X Marks the Spot

“Make way, good people, make way, in the King’s name,” cried he. “Open a passage; and, I promise ye, Mistress Prynne shall be set where man, woman, and child may have a fair sight of her brave apparel, from this time till an hour past meridian. A blessing on the righteous Colony of the Massachusetts, where iniquity is dragged out into the sunshine! Come along, Madam Hester, and show your scarlet letter in the market-place!”  The Scarlet Letter by Nathaniel Hawthorne

What a great book. I remember in high school when our literature curriculum guided me to the book store to buy the Cliff’s notes. And later, because my English teacher was a wily one, I had to make a trip to the video store and rent a VHS of the movie to supplement my “reading.”Poor Hester sinned and was marked for that sin so all would know what kind of woman she was.

Those wacky Puritans took their sin pretty seriously. Once your sin was found out they had some very creative ways of exacting punishment for said sin. They were operating a sort of “buy here, pay here” type of indiscretion emporium. Once Hester got marked, it was for life. Obviously, they were expressing their religious freedom with far less theological study than we have available today.

Nothing like that could happen these days. We would never physically brand someone, even if it was just a letter on their clothing. Would we? Or, would we just make a mental note that this girl is a tramp, or, that guy is an alcoholic? Would we mark them with a virtual X? Would we blacklist them?

If we do blacklist them, where and with whom does it stop?

Elder Fred is a trouble maker? X

I can’t leave a key for Deacon Reynolds to fix the wiring–he was in prison. X

I really don’t like how Sister Jones handles the nursery; don’t invite her to the ladies’ meeting. X

“No, I’m not going. I don’t want to hang out with people who act like that.” X

I heard the pastor left his last church because of a scandal. X

 Once people fall from your grace, is there room at your cross for them?

I find the more years we are removed from our salvation experience, the less acquainted we are with grace. That grace that was afforded us in our failure has escaped our recollection. If some joker jerks me around or acts like an industrial-sized keaster then I’m done with him. X marks the spot, the blacklist for you, Chump. You have sinned against me, and I will not tolerate you any longer.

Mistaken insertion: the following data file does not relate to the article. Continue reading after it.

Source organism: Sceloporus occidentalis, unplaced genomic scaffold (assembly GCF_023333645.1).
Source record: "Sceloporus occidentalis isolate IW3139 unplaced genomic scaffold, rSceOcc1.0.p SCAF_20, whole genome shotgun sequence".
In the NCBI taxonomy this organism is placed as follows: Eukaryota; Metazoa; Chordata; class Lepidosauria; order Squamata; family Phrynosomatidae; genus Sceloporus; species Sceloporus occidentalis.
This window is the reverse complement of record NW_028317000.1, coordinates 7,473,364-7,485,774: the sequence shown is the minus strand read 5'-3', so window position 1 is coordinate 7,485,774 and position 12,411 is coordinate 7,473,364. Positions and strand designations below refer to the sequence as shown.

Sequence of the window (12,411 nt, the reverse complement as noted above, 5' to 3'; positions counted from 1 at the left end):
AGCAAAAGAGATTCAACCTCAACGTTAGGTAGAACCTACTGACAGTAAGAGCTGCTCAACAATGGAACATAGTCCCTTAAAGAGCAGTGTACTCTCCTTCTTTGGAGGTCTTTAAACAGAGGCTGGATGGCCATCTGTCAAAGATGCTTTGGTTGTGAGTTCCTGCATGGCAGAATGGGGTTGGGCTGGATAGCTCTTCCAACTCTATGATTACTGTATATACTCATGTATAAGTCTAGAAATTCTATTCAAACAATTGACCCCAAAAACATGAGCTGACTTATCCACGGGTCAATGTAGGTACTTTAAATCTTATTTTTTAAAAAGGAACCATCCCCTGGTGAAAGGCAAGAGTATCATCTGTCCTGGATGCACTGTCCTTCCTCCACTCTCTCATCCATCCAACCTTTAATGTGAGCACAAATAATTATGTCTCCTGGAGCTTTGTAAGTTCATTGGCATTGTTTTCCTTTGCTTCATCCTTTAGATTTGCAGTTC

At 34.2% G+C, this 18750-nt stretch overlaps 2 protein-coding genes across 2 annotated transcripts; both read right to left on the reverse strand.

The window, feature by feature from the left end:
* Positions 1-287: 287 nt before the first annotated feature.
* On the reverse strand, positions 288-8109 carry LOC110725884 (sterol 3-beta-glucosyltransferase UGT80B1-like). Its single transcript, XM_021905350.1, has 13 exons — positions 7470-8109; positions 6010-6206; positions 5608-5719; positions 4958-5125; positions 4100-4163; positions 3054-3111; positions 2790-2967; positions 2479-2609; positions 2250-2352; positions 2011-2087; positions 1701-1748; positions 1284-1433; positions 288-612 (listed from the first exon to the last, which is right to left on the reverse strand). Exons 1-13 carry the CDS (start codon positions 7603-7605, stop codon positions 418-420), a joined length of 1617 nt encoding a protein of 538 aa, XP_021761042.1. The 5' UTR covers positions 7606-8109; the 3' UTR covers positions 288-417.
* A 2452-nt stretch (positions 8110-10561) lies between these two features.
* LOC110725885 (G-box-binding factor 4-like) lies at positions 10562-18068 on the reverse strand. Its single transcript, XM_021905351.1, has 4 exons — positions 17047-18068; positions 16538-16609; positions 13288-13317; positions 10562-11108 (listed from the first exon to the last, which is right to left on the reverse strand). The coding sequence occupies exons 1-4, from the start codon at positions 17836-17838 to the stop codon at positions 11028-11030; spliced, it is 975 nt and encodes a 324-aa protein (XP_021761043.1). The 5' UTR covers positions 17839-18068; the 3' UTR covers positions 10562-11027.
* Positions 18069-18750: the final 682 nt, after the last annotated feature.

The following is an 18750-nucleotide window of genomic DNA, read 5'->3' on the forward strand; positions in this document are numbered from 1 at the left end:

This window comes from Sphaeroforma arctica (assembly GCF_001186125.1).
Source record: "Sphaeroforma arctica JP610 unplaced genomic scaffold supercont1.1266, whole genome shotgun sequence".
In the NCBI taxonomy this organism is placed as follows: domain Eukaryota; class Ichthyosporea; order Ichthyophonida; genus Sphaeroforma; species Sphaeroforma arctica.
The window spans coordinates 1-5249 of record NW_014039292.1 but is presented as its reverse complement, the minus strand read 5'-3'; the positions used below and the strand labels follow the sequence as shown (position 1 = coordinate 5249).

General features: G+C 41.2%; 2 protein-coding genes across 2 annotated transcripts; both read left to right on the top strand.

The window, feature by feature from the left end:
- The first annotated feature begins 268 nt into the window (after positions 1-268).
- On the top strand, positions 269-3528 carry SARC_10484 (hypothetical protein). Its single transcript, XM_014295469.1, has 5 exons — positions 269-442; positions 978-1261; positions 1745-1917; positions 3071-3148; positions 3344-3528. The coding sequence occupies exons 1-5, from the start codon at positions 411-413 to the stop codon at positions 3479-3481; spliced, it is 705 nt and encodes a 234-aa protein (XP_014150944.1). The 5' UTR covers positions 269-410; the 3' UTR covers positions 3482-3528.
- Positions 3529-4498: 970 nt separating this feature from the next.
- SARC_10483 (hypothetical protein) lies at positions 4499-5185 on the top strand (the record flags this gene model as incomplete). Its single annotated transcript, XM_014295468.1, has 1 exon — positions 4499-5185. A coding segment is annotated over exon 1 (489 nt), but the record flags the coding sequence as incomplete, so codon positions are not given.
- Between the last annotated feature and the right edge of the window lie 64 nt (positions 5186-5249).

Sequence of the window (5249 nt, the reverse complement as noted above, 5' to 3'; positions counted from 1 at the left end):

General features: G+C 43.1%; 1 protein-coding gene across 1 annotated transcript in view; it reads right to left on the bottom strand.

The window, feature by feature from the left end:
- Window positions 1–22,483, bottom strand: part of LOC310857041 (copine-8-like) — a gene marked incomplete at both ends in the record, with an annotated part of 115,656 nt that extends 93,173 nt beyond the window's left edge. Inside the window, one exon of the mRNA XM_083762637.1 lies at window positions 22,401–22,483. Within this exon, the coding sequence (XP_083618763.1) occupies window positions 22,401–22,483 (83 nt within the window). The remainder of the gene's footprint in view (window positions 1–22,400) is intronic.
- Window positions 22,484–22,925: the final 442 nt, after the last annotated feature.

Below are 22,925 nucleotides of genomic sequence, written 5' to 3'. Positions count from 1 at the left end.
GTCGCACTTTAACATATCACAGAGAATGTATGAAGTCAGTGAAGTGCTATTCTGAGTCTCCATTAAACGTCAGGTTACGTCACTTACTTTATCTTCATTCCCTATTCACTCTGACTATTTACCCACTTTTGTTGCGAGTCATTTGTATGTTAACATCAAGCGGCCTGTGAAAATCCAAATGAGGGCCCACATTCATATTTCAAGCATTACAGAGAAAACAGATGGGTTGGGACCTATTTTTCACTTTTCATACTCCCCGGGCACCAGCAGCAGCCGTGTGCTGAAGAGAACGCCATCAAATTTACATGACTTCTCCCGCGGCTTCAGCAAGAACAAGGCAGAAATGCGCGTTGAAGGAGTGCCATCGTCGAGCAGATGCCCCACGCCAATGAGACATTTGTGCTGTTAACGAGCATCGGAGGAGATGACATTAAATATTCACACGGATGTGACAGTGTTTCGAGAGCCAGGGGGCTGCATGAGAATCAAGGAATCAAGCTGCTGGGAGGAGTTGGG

However, the Blacklister is an equal opportunity offender. No one is safe from scrutiny. Heck, for them it doesn’t even matter if you fail them personally. You could just be jacked up in your own life. The Blacklister sees Mr. X, with the kind of deficiency that begs for someone to come alongside him, but instead he penalizes Mr. X for the rest of his life.

There are two questions that plead for answers. First is whether or not the Blacklister can stomach anyone other than Jesus, the perfect one? Second is, are you a Blacklister?

Blacklisting is the antithesis of discipleship.

7 thoughts on “X Marks the Spot

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  1. Tough post but right on the money. We need to offer the same grace to others that Jesus offers us. In fact, there’s a good book I read somewhere that says in order for me to be forgiven, I must forgive others. You may have read it too….

    How about this: After you forgive a person who has not changed “their way of doing things”, do we still willingly walk back into the same scenario knowing what may happen again?

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    1. I think it probably depends on the individual circumstances. We are not talking about abuse or the like. I was thinking mainly in those of us who just see a poor choice or bad habit and immediately and forever mark off the offender. Even if that offender is wrong in the beginning they still can change. Many do but don’t “earn” their way off the blacklist.

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  2. “an industrial-sized keaster”? LOL!

    My name could be on that list- crossed out, with an X, and then a few more cross-out lines for good measure. I attribute a great deal of my growth (and desire for continued growth) as a Christian to people who choose NOT to cross others off their lists for being less perfect than Christ. Our relationships with God are just that: Relationships with HIM. But something about feeling welcomed into that relationship by others is profoundly psychologically helpful.

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